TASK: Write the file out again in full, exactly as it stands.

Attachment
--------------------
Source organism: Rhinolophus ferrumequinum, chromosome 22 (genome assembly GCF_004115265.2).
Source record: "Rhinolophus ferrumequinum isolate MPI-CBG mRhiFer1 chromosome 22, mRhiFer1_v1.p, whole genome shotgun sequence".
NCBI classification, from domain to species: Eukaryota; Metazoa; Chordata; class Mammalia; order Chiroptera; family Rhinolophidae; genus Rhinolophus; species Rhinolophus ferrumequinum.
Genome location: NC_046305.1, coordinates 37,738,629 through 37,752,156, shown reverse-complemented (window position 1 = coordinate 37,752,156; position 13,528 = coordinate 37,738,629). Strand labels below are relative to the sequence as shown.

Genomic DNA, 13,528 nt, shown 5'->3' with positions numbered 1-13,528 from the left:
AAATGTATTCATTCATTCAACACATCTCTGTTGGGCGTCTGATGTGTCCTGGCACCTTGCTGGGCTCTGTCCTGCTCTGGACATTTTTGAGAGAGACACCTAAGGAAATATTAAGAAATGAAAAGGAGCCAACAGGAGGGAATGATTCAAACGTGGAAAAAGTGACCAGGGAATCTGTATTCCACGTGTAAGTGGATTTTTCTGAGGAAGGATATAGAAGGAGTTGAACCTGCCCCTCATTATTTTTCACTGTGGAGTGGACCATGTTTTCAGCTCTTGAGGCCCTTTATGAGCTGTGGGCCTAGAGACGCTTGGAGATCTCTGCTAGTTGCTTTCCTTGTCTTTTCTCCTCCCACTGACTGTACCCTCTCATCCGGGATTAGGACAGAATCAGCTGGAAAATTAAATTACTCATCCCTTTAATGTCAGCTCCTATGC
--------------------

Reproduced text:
Source organism: Rhinolophus ferrumequinum, chromosome 22 (genome assembly GCF_004115265.2).
Source record: "Rhinolophus ferrumequinum isolate MPI-CBG mRhiFer1 chromosome 22, mRhiFer1_v1.p, whole genome shotgun sequence".
NCBI classification, from domain to species: Eukaryota; Metazoa; Chordata; class Mammalia; order Chiroptera; family Rhinolophidae; genus Rhinolophus; species Rhinolophus ferrumequinum.
Genome location: NC_046305.1, coordinates 37,738,629 through 37,752,156, shown reverse-complemented (window position 1 = coordinate 37,752,156; position 13,528 = coordinate 37,738,629). Strand labels below are relative to the sequence as shown.

Genomic DNA, 13,528 nt, shown 5'->3' with positions numbered 1-13,528 from the left:
AAATGTATTCATTCATTCAACACATCTCTGTTGGGCGTCTGATGTGTCCTGGCACCTTGCTGGGCTCTGTCCTGCTCTGGACATTTTTGAGAGAGACACCTAAGGAAATATTAAGAAATGAAAAGGAGCCAACAGGAGGGAATGATTCAAACGTGGAAAAAGTGACCAGGGAATCTGTATTCCACGTGTAAGTGGATTTTTCTGAGGAAGGATATAGAAGGAGTTGAACCTGCCCCTCATTATTTTTCACTGTGGAGTGGACCATGTTTTCAGCTCTTGAGGCCCTTTATGAGCTGTGGGCCTAGAGACGCTTGGAGATCTCTGCTAGTTGCTTTCCTTGTCTTTTCTCCTCCCACTGACTGTACCCTCTCATCCGGGATTAGGACAGAATCAGCTGGAAAATTAAATTACTCATCCCTTTAATGTCAGCTCCTATGC